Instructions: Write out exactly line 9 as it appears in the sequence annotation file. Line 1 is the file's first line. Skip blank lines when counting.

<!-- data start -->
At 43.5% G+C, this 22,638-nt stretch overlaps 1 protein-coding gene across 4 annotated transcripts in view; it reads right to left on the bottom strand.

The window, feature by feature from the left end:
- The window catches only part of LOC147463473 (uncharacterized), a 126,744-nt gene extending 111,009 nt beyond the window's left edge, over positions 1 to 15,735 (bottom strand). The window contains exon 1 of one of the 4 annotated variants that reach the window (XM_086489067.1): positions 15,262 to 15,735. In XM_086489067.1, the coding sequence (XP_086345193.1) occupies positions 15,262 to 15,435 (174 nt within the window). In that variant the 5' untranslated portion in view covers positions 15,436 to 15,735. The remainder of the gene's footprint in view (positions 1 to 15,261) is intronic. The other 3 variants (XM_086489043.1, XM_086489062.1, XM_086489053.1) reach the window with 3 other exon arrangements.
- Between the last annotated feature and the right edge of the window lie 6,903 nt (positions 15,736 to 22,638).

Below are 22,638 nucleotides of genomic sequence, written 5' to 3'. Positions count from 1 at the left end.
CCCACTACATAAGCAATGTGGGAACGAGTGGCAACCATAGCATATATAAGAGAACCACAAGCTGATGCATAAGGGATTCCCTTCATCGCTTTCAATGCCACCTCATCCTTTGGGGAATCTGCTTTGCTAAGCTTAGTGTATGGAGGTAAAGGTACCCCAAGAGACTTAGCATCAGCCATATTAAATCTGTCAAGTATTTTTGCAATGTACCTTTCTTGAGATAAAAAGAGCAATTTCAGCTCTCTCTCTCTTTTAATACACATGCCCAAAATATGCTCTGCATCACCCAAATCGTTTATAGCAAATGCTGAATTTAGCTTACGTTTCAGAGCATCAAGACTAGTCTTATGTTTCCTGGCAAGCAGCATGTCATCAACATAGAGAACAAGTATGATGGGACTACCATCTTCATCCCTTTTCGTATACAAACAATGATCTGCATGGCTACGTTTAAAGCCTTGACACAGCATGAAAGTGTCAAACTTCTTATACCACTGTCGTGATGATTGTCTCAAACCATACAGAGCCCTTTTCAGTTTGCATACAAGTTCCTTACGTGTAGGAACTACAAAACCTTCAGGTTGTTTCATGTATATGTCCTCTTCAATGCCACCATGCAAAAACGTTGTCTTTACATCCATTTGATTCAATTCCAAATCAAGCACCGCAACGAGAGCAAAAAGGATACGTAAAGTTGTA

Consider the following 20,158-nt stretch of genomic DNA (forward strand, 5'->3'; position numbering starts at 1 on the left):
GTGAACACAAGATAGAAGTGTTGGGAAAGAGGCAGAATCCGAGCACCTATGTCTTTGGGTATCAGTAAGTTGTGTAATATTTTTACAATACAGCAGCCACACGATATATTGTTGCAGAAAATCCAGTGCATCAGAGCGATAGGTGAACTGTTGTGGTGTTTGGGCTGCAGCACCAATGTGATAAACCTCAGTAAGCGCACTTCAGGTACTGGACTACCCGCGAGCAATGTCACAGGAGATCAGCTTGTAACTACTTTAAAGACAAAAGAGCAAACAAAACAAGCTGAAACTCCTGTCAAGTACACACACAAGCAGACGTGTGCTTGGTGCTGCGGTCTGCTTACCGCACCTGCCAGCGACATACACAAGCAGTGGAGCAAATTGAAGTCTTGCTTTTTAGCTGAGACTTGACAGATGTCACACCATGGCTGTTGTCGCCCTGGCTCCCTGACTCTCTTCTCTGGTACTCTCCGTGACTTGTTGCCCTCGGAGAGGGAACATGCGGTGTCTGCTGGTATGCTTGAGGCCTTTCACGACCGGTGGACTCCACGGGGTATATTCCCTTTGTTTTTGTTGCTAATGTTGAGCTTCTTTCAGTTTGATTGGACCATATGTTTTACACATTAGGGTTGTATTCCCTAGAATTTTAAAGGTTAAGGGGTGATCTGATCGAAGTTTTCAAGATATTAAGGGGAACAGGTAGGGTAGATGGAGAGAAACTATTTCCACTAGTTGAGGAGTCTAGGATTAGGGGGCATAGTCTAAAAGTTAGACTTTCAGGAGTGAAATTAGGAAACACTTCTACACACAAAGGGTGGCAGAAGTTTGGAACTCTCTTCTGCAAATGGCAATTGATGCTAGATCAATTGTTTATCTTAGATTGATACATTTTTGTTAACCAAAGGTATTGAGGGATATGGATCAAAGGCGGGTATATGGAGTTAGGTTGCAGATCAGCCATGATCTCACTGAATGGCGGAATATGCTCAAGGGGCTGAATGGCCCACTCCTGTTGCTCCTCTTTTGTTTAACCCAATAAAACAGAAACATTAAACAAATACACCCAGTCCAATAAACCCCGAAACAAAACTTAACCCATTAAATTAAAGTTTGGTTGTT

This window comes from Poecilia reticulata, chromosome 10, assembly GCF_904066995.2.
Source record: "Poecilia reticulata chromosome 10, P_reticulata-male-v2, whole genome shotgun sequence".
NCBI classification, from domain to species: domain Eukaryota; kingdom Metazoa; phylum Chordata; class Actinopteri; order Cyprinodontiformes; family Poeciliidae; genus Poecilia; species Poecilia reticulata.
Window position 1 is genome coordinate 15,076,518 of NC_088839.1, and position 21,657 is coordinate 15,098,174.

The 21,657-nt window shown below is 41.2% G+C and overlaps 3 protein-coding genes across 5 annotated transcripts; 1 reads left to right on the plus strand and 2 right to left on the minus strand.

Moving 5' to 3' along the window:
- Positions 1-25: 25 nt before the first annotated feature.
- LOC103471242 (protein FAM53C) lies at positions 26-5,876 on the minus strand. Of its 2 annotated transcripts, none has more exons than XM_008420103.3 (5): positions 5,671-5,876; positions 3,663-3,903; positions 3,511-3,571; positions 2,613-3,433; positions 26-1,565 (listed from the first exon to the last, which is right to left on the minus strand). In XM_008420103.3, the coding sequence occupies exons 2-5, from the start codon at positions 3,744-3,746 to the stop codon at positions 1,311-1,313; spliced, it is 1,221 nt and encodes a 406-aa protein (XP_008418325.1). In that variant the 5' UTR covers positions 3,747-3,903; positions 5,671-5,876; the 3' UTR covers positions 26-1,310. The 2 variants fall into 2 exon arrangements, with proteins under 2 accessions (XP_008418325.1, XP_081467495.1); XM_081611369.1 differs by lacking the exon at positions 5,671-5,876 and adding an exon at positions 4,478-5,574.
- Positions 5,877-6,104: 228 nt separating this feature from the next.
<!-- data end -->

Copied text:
This window comes from Poecilia reticulata, chromosome 10, assembly GCF_904066995.2.